Tanta prædictus fuit dementia, says Walsingham, ut putaret se post triduum a morte resurrecturum. This Oldcastle was grown so great a Fanatick, that he persuaded himself, he should rise again the third day, as another saviour of his sectaries.

Now, if you would know of what particular sect these two rebel knights, and their adherents were, our chronologers will tell you, they were (according to the appellation of those times) Lollards, or Wickliffians, which may also be gathered from Mr. Fox's Acts and Monuments, where he says, his martyrs were, in some places, called, poor people of Lions; in other places, Lollards; in others, Turrelupins and Chagnards, but most commonly Waldois. And,

in another place, he represents the picture of the burning and hanging of divers persons counted for Lollards in Henry the Fifth's time, which were of this, gang, that is, all really fanaticks, as plainly appears by their being all guided by the same fantastical spirit.

Mr. Fuller (arguing the case of this Sir John, whether innocent or nocent, a saint or a heretick) at last resolves thus: The records of the Tower and acts of parliament, wherein he was solemnly condemned for a traitor, as well as heretick, challenge belief.- Let Mr. Fox therefore be his com purgator, I dare not. Thus Mr. Fuller, a frank ingenious pen.

The Lollards were so called, from one Walter Lollard, a Ger. man, the first author of this sect, who lived about the year 1315, and was infected with divers errors and heresies, which yet did not get much footing in Christendom, till such time as John Wickliff, curate of Lutterworth in Leicestershire, about the year 1380, did espouse their tenets, and augment their number; of whom Dr. Heylin, in his learned Certamen Epistolare, says thus, Though he held many points against those of Rome, yet had his field more tares than wheat; and that, amongst many other errors, he main. tained these :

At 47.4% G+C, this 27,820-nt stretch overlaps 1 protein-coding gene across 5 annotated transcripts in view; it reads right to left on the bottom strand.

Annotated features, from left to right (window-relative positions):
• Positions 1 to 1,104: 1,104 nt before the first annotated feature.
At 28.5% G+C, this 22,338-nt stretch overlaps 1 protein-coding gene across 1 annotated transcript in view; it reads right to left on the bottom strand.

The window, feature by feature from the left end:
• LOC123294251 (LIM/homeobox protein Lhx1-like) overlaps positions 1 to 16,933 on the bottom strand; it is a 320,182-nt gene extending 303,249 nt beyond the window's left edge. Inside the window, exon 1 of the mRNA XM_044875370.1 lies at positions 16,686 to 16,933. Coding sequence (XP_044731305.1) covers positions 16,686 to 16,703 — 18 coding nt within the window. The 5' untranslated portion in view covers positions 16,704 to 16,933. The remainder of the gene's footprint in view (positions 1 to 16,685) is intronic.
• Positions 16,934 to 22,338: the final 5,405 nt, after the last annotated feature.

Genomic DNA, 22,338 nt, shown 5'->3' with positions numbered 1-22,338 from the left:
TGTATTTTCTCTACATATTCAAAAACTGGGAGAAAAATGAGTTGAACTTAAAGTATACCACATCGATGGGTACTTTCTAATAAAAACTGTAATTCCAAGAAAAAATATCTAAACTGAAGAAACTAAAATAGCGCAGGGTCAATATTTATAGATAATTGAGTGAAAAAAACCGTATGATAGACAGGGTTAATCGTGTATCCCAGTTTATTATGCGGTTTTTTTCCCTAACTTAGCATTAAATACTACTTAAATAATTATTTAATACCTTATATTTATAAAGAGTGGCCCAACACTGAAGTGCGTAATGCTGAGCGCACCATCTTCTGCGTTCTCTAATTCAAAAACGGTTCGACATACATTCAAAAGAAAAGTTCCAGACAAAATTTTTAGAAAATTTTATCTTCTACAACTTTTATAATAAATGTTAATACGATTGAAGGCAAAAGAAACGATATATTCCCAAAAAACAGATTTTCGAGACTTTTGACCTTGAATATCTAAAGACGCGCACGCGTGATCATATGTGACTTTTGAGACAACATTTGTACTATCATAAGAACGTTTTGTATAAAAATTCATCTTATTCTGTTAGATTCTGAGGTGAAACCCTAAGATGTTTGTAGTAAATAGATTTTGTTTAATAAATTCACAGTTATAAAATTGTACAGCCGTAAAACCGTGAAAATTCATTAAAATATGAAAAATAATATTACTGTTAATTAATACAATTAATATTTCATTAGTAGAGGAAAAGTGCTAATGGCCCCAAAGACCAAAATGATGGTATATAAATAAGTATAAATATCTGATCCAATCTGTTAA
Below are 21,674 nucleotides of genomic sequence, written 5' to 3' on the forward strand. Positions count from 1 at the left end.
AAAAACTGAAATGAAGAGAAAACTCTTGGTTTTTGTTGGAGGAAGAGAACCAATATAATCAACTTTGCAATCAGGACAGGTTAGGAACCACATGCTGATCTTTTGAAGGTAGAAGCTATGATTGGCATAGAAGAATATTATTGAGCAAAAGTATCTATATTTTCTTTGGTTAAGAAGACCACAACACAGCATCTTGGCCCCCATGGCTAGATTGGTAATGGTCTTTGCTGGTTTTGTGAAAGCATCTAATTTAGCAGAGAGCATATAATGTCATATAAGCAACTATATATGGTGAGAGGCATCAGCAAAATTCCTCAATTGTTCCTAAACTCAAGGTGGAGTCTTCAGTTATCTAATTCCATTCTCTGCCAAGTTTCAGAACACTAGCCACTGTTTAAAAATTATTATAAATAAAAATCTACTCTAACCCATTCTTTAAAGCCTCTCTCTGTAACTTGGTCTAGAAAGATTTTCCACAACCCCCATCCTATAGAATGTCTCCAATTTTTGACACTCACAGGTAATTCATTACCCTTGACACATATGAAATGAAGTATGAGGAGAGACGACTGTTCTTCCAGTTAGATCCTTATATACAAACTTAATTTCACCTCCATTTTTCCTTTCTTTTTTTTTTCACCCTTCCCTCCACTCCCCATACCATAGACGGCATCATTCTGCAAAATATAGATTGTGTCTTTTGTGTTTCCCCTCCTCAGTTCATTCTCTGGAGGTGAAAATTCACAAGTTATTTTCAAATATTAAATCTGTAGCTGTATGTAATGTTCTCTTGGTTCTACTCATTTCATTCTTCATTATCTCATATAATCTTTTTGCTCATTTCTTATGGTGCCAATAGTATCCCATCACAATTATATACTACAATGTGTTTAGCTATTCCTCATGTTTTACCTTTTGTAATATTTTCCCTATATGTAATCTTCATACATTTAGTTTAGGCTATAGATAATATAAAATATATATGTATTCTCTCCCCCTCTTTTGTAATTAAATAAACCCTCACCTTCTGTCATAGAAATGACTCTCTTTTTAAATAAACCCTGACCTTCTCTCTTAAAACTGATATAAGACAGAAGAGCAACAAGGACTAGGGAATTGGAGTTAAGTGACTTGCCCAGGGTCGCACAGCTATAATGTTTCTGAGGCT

1. That the sacrament of the altar is nothing else but a piece of bread.

2. That priests have no more authority to administer sacraments than laymen.

3. That all things ought to be in common.

4. That it is as lawful to christen a child in a tub of water at home, or in a ditch by the way, as in a font-stone in the church.

5. That it is as lawful at all times to confess unto a layman as to a priest.

6. That it is not necessary or profitable to have any church or chapel to pray, or perform divine service in.

7. That buryings in the churchyard are unprofitable and vain.

8. That holydays instituted by the church are not to be obser-ved and kept in reverence, inasmuch as all days are alike.

9. That it is sufficient to believe, though a man do no good works at all.

10. That no human laws or constitutions do oblige a christian.

11. That God never gave grace or knowledge to a great person or rich man, and that they in no wise follow the same.

To these other authors add that he held : 12. That any layman may preach by his own authority, without license of the ordinary.

13. That the infant, though he die unbaptised, is saved, &c. . 14. That all sins are not abolished by baptism.